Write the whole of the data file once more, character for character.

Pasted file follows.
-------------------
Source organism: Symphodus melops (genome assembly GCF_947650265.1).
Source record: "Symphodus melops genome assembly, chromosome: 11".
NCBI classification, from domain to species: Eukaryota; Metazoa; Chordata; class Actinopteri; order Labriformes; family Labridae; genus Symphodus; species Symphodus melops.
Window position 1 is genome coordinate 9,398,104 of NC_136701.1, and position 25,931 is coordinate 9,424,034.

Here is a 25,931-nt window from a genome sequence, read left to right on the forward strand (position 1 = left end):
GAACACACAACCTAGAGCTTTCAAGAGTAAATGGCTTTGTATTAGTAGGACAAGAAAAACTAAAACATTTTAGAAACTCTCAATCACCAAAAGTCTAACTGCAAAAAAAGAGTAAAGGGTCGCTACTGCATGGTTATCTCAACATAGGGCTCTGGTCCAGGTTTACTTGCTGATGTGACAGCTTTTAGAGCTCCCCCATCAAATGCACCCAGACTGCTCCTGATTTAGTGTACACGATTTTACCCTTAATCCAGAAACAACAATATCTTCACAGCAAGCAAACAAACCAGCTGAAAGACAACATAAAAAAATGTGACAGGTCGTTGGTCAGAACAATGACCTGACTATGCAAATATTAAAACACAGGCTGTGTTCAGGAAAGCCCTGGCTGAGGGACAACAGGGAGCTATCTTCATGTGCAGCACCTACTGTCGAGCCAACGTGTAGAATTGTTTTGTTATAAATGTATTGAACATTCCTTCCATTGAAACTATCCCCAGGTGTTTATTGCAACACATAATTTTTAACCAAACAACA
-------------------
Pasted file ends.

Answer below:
Source organism: Symphodus melops (genome assembly GCF_947650265.1).
Source record: "Symphodus melops genome assembly, chromosome: 11".
NCBI classification, from domain to species: Eukaryota; Metazoa; Chordata; class Actinopteri; order Labriformes; family Labridae; genus Symphodus; species Symphodus melops.
Window position 1 is genome coordinate 9,398,104 of NC_136701.1, and position 25,931 is coordinate 9,424,034.

Here is a 25,931-nt window from a genome sequence, read left to right on the forward strand (position 1 = left end):
GAACACACAACCTAGAGCTTTCAAGAGTAAATGGCTTTGTATTAGTAGGACAAGAAAAACTAAAACATTTTAGAAACTCTCAATCACCAAAAGTCTAACTGCAAAAAAAGAGTAAAGGGTCGCTACTGCATGGTTATCTCAACATAGGGCTCTGGTCCAGGTTTACTTGCTGATGTGACAGCTTTTAGAGCTCCCCCATCAAATGCACCCAGACTGCTCCTGATTTAGTGTACACGATTTTACCCTTAATCCAGAAACAACAATATCTTCACAGCAAGCAAACAAACCAGCTGAAAGACAACATAAAAAAATGTGACAGGTCGTTGGTCAGAACAATGACCTGACTATGCAAATATTAAAACACAGGCTGTGTTCAGGAAAGCCCTGGCTGAGGGACAACAGGGAGCTATCTTCATGTGCAGCACCTACTGTCGAGCCAACGTGTAGAATTGTTTTGTTATAAATGTATTGAACATTCCTTCCATTGAAACTATCCCCAGGTGTTTATTGCAACACATAATTTTTAACCAAACAACA